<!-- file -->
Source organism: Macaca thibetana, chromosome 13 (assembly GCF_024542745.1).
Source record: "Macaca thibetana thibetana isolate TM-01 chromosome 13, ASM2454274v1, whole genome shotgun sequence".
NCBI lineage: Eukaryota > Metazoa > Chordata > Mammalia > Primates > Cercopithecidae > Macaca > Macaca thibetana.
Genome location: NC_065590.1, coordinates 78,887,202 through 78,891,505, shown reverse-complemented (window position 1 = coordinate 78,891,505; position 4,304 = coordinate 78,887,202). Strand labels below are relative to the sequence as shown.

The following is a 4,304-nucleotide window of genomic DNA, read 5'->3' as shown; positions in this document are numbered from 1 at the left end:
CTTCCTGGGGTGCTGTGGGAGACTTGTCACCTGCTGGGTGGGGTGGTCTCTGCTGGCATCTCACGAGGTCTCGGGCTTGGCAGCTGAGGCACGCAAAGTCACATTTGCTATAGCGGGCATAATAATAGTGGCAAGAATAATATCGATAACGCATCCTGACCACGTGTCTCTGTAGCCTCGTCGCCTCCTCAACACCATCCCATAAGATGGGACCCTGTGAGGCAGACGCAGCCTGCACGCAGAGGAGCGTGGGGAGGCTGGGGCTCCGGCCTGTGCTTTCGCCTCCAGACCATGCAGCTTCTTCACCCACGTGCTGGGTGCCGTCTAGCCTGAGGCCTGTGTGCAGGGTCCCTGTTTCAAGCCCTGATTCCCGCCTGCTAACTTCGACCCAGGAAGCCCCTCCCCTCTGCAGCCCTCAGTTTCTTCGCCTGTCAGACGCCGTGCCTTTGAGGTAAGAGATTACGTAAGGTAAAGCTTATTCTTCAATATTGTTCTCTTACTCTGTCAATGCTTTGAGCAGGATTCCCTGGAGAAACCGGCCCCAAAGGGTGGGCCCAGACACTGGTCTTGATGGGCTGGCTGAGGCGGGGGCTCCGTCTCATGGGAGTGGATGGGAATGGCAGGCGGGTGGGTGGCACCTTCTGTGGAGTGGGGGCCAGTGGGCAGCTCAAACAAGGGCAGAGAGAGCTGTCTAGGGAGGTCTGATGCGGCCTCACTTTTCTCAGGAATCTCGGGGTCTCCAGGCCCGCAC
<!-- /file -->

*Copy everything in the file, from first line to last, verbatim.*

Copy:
Source organism: Macaca thibetana, chromosome 13 (assembly GCF_024542745.1).
Source record: "Macaca thibetana thibetana isolate TM-01 chromosome 13, ASM2454274v1, whole genome shotgun sequence".
NCBI lineage: Eukaryota > Metazoa > Chordata > Mammalia > Primates > Cercopithecidae > Macaca > Macaca thibetana.
Genome location: NC_065590.1, coordinates 78,887,202 through 78,891,505, shown reverse-complemented (window position 1 = coordinate 78,891,505; position 4,304 = coordinate 78,887,202). Strand labels below are relative to the sequence as shown.

The following is a 4,304-nucleotide window of genomic DNA, read 5'->3' as shown; positions in this document are numbered from 1 at the left end:
CTTCCTGGGGTGCTGTGGGAGACTTGTCACCTGCTGGGTGGGGTGGTCTCTGCTGGCATCTCACGAGGTCTCGGGCTTGGCAGCTGAGGCACGCAAAGTCACATTTGCTATAGCGGGCATAATAATAGTGGCAAGAATAATATCGATAACGCATCCTGACCACGTGTCTCTGTAGCCTCGTCGCCTCCTCAACACCATCCCATAAGATGGGACCCTGTGAGGCAGACGCAGCCTGCACGCAGAGGAGCGTGGGGAGGCTGGGGCTCCGGCCTGTGCTTTCGCCTCCAGACCATGCAGCTTCTTCACCCACGTGCTGGGTGCCGTCTAGCCTGAGGCCTGTGTGCAGGGTCCCTGTTTCAAGCCCTGATTCCCGCCTGCTAACTTCGACCCAGGAAGCCCCTCCCCTCTGCAGCCCTCAGTTTCTTCGCCTGTCAGACGCCGTGCCTTTGAGGTAAGAGATTACGTAAGGTAAAGCTTATTCTTCAATATTGTTCTCTTACTCTGTCAATGCTTTGAGCAGGATTCCCTGGAGAAACCGGCCCCAAAGGGTGGGCCCAGACACTGGTCTTGATGGGCTGGCTGAGGCGGGGGCTCCGTCTCATGGGAGTGGATGGGAATGGCAGGCGGGTGGGTGGCACCTTCTGTGGAGTGGGGGCCAGTGGGCAGCTCAAACAAGGGCAGAGAGAGCTGTCTAGGGAGGTCTGATGCGGCCTCACTTTTCTCAGGAATCTCGGGGTCTCCAGGCCCGCAC